The Job Prospect Is Positive In Nuclear Medicine

Opportunities for nuclear medicine technologists are increasing due to the growing use of nuclear medicine in diagnostic tests and continued research into cancer treatment involving radiation therapy. This expansion creates career opportunities for students who are pursuing or who have a science degree. If you are interested in a health science that involves nuclear medicine, a nuclear medicine technologist may be your ideal profession.

Nuclear medicine is a combination of medicine, physics, chemistry, mathematics, computer technology, and the use of radioactivity to diagnose and treat diseases. It is remarkable because it provides information on both the structure and function of nearly every major body organ. Unlike an x-ray, this type of medicine has the ability to distinguish and calculate the function of organs or body parts.

For example, small amounts of radioactive material may be introduced and traced through certain organs of the patient's body. Nuclear medicine allows the doctor to get a picture of a specific area of the body in order to help in the treatment of such diseases as thyroid cancer. These procedures are safe. They involve little or no patient discomfort and do not require the use of anesthesia.

The nuclear medicine technologist has many duties, besides assisting the physician with day-to-day activities. The technologist is responsible for preparing and administering the radioactive chemical compound. Using sophisticated radiation-detecting instruments, the he or she performs the patient's imaging procedures. These techs work in the laboratory analyzing biologic specimens. They also collect images, data analysis, and patient information for diagnostic interpretation.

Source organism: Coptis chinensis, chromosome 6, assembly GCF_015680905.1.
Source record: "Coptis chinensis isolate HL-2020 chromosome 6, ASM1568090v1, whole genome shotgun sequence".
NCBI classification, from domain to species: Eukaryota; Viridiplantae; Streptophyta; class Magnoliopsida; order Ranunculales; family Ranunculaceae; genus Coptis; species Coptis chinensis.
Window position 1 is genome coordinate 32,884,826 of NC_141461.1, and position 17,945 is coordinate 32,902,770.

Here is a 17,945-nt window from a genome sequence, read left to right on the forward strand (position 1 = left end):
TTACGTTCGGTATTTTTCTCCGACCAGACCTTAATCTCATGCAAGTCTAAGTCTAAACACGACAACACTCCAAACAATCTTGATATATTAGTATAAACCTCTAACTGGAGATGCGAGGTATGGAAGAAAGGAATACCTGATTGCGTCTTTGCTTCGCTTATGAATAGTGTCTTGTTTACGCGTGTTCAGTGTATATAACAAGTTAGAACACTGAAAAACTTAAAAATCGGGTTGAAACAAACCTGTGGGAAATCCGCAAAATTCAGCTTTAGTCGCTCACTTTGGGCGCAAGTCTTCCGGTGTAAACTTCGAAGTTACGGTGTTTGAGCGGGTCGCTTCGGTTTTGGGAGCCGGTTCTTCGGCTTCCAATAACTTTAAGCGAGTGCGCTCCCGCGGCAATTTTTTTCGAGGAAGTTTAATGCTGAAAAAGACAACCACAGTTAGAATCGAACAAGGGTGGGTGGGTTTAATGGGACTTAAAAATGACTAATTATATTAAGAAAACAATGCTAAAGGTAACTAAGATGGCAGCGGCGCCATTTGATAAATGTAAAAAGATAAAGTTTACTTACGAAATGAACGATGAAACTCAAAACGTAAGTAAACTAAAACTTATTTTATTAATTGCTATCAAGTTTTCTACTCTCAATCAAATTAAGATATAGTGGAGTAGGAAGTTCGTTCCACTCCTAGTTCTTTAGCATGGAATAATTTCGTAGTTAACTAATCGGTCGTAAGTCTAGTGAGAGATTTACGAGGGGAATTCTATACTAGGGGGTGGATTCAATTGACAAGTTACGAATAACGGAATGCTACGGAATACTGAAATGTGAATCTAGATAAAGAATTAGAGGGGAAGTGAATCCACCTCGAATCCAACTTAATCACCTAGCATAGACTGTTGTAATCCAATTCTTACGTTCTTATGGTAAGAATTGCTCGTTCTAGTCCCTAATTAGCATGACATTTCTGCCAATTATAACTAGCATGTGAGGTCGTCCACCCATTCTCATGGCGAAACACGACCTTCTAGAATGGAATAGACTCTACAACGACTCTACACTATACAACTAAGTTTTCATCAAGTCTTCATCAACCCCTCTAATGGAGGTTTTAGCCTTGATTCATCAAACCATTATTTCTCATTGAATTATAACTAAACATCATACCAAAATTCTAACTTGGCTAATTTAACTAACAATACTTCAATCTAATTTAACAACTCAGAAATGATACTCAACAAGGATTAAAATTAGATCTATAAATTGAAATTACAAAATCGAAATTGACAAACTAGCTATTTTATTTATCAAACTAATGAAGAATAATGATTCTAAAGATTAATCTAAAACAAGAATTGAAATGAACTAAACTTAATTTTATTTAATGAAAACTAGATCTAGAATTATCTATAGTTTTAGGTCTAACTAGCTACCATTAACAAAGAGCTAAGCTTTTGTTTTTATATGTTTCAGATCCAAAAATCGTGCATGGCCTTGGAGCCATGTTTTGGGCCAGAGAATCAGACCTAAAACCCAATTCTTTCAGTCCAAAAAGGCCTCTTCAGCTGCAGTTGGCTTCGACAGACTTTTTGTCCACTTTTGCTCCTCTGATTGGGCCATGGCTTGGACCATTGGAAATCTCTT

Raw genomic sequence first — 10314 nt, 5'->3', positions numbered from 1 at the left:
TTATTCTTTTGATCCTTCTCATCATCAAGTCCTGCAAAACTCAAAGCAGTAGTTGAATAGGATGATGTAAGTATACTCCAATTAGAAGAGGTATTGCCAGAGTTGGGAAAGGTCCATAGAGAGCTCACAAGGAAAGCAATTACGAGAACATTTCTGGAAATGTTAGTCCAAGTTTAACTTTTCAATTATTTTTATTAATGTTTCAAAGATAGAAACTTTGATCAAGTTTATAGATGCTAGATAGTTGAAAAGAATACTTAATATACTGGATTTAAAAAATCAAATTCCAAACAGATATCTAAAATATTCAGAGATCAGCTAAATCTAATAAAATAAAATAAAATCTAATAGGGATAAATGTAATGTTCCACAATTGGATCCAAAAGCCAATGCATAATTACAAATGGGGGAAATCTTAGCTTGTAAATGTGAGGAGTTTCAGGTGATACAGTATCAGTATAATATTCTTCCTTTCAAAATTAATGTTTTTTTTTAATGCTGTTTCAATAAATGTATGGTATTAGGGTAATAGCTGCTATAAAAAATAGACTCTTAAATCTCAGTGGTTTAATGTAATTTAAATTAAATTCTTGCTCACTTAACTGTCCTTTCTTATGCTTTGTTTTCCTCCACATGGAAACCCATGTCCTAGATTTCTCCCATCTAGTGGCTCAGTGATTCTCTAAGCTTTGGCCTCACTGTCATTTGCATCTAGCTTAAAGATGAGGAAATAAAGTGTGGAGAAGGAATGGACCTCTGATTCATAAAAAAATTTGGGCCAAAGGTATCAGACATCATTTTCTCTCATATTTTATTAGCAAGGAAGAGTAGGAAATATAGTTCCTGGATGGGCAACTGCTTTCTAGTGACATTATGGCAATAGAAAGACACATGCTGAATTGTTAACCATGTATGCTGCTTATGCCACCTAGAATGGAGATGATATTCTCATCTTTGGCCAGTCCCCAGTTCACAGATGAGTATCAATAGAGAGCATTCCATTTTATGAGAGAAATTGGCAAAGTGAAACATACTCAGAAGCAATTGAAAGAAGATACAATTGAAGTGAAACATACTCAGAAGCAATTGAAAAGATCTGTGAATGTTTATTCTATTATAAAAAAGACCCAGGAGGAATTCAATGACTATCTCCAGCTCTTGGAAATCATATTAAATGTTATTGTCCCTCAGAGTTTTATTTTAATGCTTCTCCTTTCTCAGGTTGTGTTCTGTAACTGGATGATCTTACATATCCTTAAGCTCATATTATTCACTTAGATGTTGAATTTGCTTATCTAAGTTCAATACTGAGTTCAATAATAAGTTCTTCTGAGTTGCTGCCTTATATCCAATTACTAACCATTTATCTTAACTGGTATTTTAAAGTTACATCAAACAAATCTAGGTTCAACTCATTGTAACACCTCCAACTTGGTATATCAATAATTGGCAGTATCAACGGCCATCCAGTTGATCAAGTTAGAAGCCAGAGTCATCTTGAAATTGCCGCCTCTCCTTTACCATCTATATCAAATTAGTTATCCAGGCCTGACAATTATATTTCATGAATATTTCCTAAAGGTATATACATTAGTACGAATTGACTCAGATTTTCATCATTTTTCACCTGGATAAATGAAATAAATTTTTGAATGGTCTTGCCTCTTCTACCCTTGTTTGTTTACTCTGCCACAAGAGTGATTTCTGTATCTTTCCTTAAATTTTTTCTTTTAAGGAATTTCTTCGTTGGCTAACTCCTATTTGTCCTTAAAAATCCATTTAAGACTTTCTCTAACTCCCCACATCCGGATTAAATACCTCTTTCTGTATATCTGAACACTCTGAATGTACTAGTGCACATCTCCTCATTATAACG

Patient care is a big responsibility of the Technologist. The tech works closely with the patient during the imaging procedure and is the patient's key contact throughout the visit. One must have a compassionate and caring disposition due to the need to gain patient confidentiality regarding obtaining pertinent history, describing the procedure, and answering any questions patients may have.

The future of nuclear medicine has never been brighter, as it continues to be at the forefront of modern clinical medicine and technological development. Technologists work in a wide variety of clinical settings such as outpatient imaging facilities, community hospitals, university-teaching hospitals, public health institutions, and government and private research institutes.

Preparation to become a technologist in this field requires special training in a four-year college or in a specialized school just for this profession. Prerequisites depend on the type of program offered, but typically include a background in science and mathematics. On-the-job training is also necessary. Also, upon completion of a nuclear medicine program, some states and employers require certification by a national certifying agency.

The field of nuclear medicine technology continues to be on the rise due to the extensive and increasing use of its practices in testing procedures and cancer treatments. Students earning science degrees, who are undecided as to what career to pursue, should consider the tremendous opportunities available in this field. One may be able to pursue this field through an online education. Arrange a visit with one of the technologists at your local hospital to learn more about the profession.